What starts out as a “Bug”-type science fiction film slowly transitions into something else entirely. Without spoiling what’s going on here, I'll says “Encounter” is at its core an emotional father and son’s road trip thriller. Writer/director Michael Pearce plays with genre, starting off as a science-fictiaon-virus-type thriller that slowly morphs into an intense road trip. Pearce (“Beast”) will have your skin crawling in some scenes and your eyes flooding in others. The way he manipulates genres, and the audience, is a risky direction, but it has the ultimate payoff.
It’s the clever writing and intensity of Ahmed that allow this unusual film to deliver such an emotional impact. Ahmed’s performance here stands out among the year's best. He delivers the emotion that was lacking in last year's “Sound of Metal.” Ahmed juggles a character with almost dual personalities and heads into dark places, all under the guise of fatherhood.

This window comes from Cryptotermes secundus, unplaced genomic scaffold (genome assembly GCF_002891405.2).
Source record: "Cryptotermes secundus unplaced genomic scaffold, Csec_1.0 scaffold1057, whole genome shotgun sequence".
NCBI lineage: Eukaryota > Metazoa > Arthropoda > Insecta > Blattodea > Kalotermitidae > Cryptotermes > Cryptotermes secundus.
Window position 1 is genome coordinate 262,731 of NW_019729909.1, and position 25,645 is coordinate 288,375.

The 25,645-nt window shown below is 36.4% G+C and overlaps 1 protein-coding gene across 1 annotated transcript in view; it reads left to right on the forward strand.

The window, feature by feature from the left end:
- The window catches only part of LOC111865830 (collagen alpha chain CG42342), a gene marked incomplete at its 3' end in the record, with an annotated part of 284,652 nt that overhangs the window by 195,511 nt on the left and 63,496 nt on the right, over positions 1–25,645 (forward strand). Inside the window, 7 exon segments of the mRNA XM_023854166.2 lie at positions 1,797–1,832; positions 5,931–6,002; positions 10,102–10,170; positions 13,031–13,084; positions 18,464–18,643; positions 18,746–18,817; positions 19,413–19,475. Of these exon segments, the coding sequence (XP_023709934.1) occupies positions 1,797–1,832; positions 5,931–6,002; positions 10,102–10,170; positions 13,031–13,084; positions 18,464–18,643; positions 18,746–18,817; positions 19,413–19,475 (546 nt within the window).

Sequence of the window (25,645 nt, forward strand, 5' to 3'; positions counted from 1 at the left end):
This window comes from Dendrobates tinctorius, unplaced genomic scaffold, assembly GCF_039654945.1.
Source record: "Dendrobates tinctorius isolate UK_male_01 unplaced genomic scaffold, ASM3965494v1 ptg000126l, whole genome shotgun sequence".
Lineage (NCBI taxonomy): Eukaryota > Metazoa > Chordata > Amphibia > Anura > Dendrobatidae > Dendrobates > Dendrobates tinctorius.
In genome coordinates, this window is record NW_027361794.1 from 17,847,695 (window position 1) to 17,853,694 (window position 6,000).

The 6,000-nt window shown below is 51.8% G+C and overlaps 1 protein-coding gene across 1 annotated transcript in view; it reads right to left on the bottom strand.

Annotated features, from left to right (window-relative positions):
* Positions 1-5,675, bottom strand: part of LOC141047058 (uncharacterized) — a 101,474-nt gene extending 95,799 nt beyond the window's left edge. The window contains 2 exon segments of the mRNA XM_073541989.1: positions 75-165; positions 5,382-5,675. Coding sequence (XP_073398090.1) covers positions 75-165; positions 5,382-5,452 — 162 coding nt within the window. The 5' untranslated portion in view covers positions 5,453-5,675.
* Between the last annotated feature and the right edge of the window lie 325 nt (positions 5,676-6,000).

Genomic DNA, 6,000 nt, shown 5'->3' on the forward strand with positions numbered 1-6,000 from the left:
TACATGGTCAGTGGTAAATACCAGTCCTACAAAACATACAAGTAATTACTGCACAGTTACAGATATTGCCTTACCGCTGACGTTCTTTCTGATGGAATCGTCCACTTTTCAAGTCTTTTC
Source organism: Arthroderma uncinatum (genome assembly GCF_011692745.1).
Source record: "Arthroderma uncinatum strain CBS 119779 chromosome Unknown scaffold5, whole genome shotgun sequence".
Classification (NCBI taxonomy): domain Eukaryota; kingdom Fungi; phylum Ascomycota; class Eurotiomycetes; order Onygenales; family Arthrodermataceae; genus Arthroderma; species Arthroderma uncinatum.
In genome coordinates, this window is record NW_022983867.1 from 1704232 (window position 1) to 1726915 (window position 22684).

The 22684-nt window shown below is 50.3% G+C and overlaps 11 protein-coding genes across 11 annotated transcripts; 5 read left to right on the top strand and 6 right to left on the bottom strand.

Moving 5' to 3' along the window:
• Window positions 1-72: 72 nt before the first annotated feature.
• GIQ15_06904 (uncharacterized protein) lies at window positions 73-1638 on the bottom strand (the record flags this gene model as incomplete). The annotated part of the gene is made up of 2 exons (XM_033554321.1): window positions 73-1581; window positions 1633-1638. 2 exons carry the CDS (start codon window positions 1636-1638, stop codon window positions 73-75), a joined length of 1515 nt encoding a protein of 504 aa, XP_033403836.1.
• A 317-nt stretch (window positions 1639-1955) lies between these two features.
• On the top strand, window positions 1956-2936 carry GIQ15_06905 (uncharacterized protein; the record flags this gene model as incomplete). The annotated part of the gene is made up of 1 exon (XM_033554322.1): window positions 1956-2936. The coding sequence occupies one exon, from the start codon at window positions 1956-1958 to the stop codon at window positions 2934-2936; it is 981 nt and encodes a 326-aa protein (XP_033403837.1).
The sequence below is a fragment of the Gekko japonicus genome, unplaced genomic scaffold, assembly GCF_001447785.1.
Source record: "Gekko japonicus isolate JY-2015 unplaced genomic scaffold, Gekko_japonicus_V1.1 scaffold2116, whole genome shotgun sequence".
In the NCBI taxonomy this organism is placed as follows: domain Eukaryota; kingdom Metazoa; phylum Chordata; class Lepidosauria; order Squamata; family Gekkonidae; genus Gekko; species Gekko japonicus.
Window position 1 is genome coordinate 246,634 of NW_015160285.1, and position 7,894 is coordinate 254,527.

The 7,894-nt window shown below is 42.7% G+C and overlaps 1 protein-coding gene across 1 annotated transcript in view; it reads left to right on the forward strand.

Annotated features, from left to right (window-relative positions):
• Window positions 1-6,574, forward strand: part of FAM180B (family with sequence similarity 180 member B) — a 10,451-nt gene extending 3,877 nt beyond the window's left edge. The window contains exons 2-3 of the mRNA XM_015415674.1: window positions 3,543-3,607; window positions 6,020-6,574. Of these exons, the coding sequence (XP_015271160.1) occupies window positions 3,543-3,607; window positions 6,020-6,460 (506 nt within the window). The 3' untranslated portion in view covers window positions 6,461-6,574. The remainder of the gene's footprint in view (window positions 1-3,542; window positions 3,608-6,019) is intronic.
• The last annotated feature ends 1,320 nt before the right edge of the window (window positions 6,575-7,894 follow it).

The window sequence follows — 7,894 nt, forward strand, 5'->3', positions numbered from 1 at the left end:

It’s the clever writing and intensity of Ahmed that allow this unusual film to deliver such an emotional impact. Ahmed’s performance here stands out among the year's best.
The film also stars Octavia Spencer in a limited but effective supporting role. She pops up halfway through the film, adding another layer to the evolving story. Spencer functions as a calming presence for the audience as the truth of this complicated story starts to reveal itself. The less you know about “Encounter,” the better the “switch” element will work and provide a greater emotional impact.
“Encounter” is arguably one of the best films of the year, I saw arguably, because it won’t work for everyone. Flirting with the bait-and-switch concept is dangerous, some viewers don’t like to be tricked into watching something they didn’t think they were paying for. In this case I think most will get far more out of what Encounter is really about.
Boasting one of the best performances of the year and a surprisingly positive example of when "Bait & Switch" can work.